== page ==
Monday, December 26, 2016
"Yes ma'am. I said it looks like you have elves."
"Yes ma'am. About a dozen or so I'd suppose, th0ugh it's hard to tell for certain. They tend to keep out of sight, most times."
"Yes ma'am, you heard correct. Right around Boxing Day we start getting the calls in. Looking for a place to nest down for the season, you know." He looked around at the home: brick and neat white cladding, two-storey with shutters over the windows, icicles dangling along the edge of the roof. Pretty as a Christmas card. "Yep. This is the sort of place they flock to, your basic elf."
That he parked in plain sight in the driveway was bad enough. Now this? What would the neighbors think? She lowered her voice. "This is a good neighborhood," she hissed. "The realtor said nothing about… infestations."
"Oh, it's a fresh bunch," he said. "Probably smuggled in on one of them Alaska cruise ships. Real problem up north, you know. But global warming… well, they're losing habitat."
She shivered in her robe, clutching her cocoa for warmth. The candy cane tinkled against the edge as she shivered. It had taken hours to roll them out and get the twists just right, and dammit, they were going to get used. Except they'd been disappeared. A few here and there -- easy enough to blame on the kids -- but then this morning, over two dozen, just vanished. And two empty cookie tins, out in the yard. And all the decorating sugar, gone. The gingerbread village disappeared without a trace. Rats, she thought. Or mice. And she called the exterminators, and they sent this… person.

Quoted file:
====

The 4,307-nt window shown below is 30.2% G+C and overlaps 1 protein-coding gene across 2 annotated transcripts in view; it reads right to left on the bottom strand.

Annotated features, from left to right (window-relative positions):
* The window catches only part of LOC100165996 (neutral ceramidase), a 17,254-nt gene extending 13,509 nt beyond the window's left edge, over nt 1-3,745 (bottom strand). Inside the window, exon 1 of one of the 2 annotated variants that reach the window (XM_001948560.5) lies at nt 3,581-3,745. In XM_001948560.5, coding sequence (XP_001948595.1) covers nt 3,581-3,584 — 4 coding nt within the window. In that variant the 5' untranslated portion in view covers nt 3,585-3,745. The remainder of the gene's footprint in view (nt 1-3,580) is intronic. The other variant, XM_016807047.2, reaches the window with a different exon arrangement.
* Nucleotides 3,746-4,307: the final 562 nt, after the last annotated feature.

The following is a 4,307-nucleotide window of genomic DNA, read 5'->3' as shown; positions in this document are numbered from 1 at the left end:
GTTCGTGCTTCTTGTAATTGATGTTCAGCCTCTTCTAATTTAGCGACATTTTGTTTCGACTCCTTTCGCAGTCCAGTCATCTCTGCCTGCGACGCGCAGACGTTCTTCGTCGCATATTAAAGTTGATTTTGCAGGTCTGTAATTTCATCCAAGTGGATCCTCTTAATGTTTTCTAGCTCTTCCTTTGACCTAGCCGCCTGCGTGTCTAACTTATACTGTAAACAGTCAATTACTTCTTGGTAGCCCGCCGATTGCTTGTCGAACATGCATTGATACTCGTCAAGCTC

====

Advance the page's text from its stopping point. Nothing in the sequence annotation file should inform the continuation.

"I'm really having trouble with this," she said. "You know, yesterday was kind of a busy day…"
The exterminator nodded. "Perfect time for them to slip in, you know. All the hustle and bustle. But you can't miss the signs." He'd showed her the gap in the basement wall, lined with leftover tissue paper like a paper wasp nest. The neat piles of cedar shavings in the corners ("Probably tinkers," he said. "Mind you lock up your tools.") And of course, the little piles of peppermints stacked neatly under the stair. ("Droppings," he told her. "Fresh ones. Still sticky.")
"Isn't there anything you can do?" she said. "A spray or something?"
"Oh no, can't spray," he said. "They're a Protected group, your basic elves. More'n my job's worth to cross that line."
She felt a headache coming on. "Traps, then?" she said. "What do they do for raccoons? My sister had a raccoon up the chimney in their cabin once."
"No good," said the exterminator. He was filling out a complicated-looking form. "Far too clever to fall for that. Most of 'em could build better, anyway. You can't get 'em by outsmarting."